Jobs, Schmidt weren't pals after all, bio shows
Google Chairman Eric Schmidt is a smooth talker but apparently he has talked himself into a controversy regarding his relationship with Steve Jobs.
To hear Schmidt tell it, he and Jobs were pals and their companies were friendly as well. In an interview with The New York Times the day after the Apple co-founder died on October 5, Schmidt downplayed reports that he and Jobs, as well as their two companies, had fallen out over Google's decision to launch Android.
"We understood it was a possibility when I joined the board," Schmidt said of the business conflicts. "We had adult conversations about it at the beginning and the end...all those reports in the press were wrong. After I left the board, they had me to events and to private dinners."
Now compare that statement to the one Jobs gave to Walter Isaacson, the author of a Jobs biography going on sale next week. "I'm willing to go thermonuclear war on this," Jobs told Isaacson about Apple's patent lawsuit filed against cell phone manufacturer HTC, according to The Huffington Post.
"Our lawsuit is saying, 'Google you f***ing ripped off the iPhone, wholesale ripped us off. I will spend my last dying breath if I need to, and I will spend every penny of Apple's $40 billion in the bank, to right this wrong. I'm going to destroy Android, because it's a stolen product."
That doesn't sound like Jobs had a lot of forgiveness for Google, which Schmidt oversaw as CEO when Android was launched. It certainly would also call into question whether Jobs felt much warmth for Schmidt. That Jobs felt betrayed when Google rolled out Android isn't new. Last year, the Times reported that Jobs used an expletive during an Apple all-hands meeting to deride Google's "Don't Be Evil" mantra.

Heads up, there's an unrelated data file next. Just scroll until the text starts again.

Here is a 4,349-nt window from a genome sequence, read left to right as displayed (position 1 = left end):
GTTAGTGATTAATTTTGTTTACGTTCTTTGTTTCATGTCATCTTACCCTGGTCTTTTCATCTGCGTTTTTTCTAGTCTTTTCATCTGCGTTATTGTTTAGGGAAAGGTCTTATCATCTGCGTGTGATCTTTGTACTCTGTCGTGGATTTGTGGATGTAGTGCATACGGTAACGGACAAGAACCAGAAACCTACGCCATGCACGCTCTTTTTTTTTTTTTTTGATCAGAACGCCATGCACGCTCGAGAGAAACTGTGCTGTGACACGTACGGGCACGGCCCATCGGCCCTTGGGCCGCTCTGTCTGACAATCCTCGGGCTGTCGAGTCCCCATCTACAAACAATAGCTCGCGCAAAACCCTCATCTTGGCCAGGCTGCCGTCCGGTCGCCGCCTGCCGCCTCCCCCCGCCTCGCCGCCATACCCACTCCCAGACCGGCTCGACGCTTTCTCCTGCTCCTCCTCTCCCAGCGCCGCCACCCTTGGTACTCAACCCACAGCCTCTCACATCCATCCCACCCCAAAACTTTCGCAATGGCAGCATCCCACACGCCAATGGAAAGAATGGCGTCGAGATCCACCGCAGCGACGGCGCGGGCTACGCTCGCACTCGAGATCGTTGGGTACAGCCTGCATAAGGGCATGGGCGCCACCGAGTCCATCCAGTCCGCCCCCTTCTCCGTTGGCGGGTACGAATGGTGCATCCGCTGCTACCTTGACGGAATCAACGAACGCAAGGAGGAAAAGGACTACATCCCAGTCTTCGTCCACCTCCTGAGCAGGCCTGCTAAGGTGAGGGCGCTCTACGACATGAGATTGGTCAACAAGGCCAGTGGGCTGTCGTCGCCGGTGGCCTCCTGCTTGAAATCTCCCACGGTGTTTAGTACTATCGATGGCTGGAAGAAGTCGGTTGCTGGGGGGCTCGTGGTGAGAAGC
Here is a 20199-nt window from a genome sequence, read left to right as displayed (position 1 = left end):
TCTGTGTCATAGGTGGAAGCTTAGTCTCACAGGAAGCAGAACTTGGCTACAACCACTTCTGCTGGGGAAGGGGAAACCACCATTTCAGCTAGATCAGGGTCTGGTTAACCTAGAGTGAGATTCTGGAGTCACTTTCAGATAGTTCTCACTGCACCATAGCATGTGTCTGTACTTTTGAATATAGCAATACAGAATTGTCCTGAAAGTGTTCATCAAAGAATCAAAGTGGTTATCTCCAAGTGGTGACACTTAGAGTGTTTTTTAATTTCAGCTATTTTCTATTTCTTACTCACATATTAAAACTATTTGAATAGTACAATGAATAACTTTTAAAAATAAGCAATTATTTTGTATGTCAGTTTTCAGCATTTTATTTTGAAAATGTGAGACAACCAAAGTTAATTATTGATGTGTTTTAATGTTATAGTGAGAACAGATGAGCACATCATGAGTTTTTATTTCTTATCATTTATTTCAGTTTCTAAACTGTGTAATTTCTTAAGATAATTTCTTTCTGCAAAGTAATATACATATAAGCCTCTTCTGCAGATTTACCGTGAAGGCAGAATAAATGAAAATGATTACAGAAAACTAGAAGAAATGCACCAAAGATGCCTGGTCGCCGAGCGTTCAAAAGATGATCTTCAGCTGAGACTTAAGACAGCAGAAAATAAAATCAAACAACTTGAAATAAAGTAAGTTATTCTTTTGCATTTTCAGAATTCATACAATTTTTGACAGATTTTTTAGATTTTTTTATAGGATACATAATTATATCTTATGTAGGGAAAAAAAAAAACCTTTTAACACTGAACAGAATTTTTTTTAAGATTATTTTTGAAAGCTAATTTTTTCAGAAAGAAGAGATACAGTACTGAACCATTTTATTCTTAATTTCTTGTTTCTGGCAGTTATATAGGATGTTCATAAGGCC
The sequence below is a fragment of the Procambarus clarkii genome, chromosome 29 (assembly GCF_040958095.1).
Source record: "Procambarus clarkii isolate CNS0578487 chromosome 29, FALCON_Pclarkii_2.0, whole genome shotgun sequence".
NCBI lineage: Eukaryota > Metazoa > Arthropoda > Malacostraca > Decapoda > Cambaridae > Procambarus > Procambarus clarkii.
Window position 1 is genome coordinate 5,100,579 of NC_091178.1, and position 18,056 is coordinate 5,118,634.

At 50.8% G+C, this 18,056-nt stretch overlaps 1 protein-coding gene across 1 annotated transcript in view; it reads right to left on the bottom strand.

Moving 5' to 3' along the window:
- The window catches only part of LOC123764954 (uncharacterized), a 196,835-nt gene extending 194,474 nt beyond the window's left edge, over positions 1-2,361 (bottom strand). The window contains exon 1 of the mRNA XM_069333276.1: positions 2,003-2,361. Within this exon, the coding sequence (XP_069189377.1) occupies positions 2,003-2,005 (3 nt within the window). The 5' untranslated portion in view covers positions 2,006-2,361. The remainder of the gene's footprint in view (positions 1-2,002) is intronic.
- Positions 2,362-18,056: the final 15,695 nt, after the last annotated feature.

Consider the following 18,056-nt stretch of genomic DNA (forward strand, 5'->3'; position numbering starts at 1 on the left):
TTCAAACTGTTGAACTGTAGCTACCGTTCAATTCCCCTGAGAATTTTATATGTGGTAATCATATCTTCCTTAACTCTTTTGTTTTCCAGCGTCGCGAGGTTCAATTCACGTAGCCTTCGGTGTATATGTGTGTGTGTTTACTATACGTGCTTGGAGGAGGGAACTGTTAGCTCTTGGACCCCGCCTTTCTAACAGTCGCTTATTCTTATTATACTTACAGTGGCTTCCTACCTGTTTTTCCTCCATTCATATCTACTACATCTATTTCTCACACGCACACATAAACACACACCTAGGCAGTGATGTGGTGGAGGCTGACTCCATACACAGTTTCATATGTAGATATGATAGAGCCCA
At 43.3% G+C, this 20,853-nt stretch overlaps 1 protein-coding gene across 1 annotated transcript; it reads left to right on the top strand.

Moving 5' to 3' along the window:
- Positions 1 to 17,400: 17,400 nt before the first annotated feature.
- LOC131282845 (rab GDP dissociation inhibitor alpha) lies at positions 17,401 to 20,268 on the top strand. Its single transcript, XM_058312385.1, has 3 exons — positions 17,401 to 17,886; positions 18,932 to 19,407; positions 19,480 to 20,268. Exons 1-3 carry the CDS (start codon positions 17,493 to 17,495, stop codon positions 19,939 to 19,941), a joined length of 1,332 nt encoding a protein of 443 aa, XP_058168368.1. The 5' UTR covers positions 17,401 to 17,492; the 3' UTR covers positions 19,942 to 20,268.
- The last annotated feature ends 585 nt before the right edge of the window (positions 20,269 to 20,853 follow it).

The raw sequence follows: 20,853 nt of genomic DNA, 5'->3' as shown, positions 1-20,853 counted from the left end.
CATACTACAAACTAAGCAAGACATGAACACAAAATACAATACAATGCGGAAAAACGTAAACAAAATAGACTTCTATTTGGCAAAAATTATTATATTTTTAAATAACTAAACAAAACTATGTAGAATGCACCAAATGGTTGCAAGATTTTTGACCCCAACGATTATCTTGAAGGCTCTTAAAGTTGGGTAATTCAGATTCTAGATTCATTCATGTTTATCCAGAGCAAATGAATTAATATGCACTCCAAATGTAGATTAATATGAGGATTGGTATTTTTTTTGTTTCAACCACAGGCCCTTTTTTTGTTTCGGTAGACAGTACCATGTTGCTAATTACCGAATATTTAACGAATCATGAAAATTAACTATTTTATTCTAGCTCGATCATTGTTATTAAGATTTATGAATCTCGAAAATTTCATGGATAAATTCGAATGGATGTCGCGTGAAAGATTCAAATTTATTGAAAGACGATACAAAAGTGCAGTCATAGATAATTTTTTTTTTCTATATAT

One thing that mustn't be overlooked is that Jobs didn't make the same kind of public statements about Google while he was alive. He offered them to Isaacson knowing he didn't have long to live. With Isaacson, Jobs also criticized others, including Bill Gates. Some of the passages from the book suggest Jobs could be an angry, maybe even spiteful, man.
Be that as it may, why does Schmidt try to paint a pretty picture about his relationship with Jobs for the public?
He may be trying to make peace with Apple. According to reports, Schmidt had met with Jobs to try to resolve their Android issues. He might have been taught that speaking ill of the dead is wrong. Or maybe Schmidt doesn't want to be seen as a Judas. At a time when Jobs is being lionized and mourned, maybe Schmidt doesn't want to be seen as a guy who betrayed an icon.
One thing we do know for certain, there are some people who are offended about what they consider revisionist history.
"Schmidt needs to be called out for this deliberate attempt to deceive the public," wrote Eric Jackson, a Forbes contributing writer. "And it deserves an explanation and apology."
A Google spokesman declined to comment for this story.
Disclosure: Simon & Schuster, the publisher of the upcoming Steve Jobs biography, is owned by CBS. CNET News is published by CBS Interactive, a unit of CBS.